To round out your holiday menu, consider “The Official Wakanda Cookbook” by Malawian-American chef Nyanyika Banda.
While at the University of Wisconsin Superior, Banda designed her history and writing majors around African Foodways and has been a life-long scholar of the topic ever since.
50 YEARS OF INSPIRATION
The collection of recipes, inspired by 50 years of “Black Panther” comics, include everything from sauces and condiments to desserts and drinks. Fans of Marvel’s “Black Panther: Wakanda Forever” will be intrigued to know that Banda’s cookbook features a new character, too.
The cookbook is narrated by a fictional character named Ndi Chikondi, who is credited as the Executive Chef at the Royal Palace of Wakanda. Throughout the story, Chikondi relates how the book’s recipes came about and why they exist as part of Wakandan culture.
ETHOS OF WAKANDA
According to Banda in an interview with marvel.com, the village-style curried chicken is a representation of Wakandan ethos in a pot of stew. The dish is commonly made during the tribal council meetings. The stew takes many hours — almost half a day — to braise, and so the tradition is for the chefs to start it a day before the tribal meetings are set to begin.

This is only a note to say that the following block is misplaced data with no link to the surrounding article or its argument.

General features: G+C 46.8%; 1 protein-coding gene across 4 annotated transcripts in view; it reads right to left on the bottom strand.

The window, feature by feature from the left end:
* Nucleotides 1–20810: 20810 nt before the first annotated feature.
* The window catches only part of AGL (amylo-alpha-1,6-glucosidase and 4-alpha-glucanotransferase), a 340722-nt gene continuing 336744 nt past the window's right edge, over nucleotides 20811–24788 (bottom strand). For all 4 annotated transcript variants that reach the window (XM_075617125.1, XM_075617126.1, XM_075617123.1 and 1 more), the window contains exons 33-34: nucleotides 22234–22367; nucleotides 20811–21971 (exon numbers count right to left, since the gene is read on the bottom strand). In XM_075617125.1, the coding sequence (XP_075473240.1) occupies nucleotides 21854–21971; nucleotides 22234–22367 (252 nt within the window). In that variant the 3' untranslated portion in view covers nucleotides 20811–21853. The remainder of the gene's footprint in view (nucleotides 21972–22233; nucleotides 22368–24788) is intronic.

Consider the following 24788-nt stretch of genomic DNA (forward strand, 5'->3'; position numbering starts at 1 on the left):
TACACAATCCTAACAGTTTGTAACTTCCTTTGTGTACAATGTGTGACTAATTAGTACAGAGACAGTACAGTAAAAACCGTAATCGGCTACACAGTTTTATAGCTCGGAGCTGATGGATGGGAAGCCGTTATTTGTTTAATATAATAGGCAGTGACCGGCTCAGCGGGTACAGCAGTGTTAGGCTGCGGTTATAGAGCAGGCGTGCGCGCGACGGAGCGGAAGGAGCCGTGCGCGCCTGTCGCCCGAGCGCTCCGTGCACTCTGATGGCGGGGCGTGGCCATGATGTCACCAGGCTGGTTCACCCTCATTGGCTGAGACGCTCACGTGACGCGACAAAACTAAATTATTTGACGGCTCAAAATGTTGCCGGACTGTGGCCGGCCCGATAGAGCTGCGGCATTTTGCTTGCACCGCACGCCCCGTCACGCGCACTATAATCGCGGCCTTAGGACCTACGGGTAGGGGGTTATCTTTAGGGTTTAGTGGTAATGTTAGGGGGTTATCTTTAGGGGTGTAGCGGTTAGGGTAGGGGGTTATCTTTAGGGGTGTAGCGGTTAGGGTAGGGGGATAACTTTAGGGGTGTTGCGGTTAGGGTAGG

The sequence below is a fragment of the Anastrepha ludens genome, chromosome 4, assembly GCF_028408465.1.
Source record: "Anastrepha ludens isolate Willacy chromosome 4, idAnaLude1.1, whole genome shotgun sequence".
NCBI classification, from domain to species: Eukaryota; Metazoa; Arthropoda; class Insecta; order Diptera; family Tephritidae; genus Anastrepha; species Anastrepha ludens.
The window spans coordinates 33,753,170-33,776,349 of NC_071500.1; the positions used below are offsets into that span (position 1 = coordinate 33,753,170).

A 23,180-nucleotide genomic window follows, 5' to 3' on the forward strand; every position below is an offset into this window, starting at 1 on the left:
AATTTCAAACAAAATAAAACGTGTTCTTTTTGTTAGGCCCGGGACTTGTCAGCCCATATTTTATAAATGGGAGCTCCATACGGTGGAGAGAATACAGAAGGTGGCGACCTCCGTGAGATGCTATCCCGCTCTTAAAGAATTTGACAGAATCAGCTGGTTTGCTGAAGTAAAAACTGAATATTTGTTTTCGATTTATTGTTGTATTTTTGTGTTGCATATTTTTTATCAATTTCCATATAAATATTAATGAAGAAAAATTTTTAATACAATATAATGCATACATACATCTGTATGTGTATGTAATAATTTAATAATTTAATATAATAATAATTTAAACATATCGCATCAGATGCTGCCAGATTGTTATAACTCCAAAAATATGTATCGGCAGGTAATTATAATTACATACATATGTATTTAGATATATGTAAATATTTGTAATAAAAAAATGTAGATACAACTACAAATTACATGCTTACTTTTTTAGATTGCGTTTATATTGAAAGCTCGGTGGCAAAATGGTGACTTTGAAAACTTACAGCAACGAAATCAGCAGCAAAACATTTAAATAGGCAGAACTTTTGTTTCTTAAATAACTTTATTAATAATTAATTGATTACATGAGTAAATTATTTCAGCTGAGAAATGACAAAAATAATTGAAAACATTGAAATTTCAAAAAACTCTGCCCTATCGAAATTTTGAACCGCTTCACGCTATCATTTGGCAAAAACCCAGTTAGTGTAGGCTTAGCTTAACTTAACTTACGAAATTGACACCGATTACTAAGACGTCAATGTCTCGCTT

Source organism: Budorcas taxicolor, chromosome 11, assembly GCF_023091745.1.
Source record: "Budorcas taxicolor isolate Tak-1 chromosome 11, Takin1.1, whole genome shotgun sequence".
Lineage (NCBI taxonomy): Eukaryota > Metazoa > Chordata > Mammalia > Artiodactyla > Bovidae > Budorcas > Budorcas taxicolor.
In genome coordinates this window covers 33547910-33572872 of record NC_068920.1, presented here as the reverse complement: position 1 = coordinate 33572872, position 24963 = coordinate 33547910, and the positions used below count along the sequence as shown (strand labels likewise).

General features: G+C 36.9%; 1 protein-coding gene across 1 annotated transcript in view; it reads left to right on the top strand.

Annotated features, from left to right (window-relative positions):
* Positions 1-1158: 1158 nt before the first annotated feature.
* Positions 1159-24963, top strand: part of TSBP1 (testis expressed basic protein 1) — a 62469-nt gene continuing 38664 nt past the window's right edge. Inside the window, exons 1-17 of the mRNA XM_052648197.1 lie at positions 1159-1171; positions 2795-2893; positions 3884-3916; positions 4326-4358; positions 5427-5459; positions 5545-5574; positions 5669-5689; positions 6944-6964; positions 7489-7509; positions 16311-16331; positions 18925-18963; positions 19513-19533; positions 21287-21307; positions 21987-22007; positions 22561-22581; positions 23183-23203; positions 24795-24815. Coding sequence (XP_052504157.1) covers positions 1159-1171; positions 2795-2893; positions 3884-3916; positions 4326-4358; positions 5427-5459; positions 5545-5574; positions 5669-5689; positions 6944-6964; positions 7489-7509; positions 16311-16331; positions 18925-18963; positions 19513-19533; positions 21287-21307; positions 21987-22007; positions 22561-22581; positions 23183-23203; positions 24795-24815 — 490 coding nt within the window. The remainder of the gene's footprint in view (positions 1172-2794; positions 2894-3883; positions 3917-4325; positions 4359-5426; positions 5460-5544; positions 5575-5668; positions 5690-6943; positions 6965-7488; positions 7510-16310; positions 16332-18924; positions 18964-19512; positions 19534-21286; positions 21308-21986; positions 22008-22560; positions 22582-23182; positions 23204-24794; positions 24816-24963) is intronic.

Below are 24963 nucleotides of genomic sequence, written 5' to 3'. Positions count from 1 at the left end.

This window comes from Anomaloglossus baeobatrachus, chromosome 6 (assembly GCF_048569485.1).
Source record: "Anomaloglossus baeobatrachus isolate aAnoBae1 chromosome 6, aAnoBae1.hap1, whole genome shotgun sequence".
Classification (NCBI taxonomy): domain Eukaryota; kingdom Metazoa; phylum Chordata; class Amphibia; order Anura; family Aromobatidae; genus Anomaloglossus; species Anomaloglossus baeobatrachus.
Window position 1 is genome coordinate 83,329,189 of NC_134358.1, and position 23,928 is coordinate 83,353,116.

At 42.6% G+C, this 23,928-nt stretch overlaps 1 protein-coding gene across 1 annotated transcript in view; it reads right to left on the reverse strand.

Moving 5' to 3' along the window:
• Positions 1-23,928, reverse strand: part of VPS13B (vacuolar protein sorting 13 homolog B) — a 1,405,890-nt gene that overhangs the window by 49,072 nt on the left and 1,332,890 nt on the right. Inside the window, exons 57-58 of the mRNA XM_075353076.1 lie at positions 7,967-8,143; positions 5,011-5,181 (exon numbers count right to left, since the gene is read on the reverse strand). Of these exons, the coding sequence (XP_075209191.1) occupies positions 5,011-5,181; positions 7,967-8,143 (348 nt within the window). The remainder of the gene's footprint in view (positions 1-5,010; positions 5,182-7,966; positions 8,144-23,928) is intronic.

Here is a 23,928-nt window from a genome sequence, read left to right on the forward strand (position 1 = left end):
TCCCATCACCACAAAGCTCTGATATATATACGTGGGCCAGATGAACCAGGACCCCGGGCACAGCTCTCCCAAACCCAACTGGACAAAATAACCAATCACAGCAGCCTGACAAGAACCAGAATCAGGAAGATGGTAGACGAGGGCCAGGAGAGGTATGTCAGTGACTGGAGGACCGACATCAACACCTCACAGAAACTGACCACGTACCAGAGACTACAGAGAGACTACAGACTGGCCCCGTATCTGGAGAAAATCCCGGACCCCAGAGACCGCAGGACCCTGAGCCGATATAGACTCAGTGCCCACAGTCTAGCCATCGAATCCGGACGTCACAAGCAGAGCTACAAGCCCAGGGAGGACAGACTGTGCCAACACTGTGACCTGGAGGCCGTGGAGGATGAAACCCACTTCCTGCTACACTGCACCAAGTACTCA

Traditionally, in the outdoor kitchens a large cauldron is set over a large fire pit and the stew braises for as long as the meeting takes place. This is why the stew is started far in advance. So that no matter when the consultation ends, there will be a filling bowl of curried meat and sauce over nsima.
When you pick up your copy of “The Official Wakanda Cookbook,” Banda recommends that you also pick up harissa spice mix, carrot ginger dressing and msuzi matmati. Msuzi Matimati is slow cooked with tomatoes and spices like cardamom, coriander and cumin.
You can get “The Official Wakanda Cookbook” on Amazon or any major bookseller.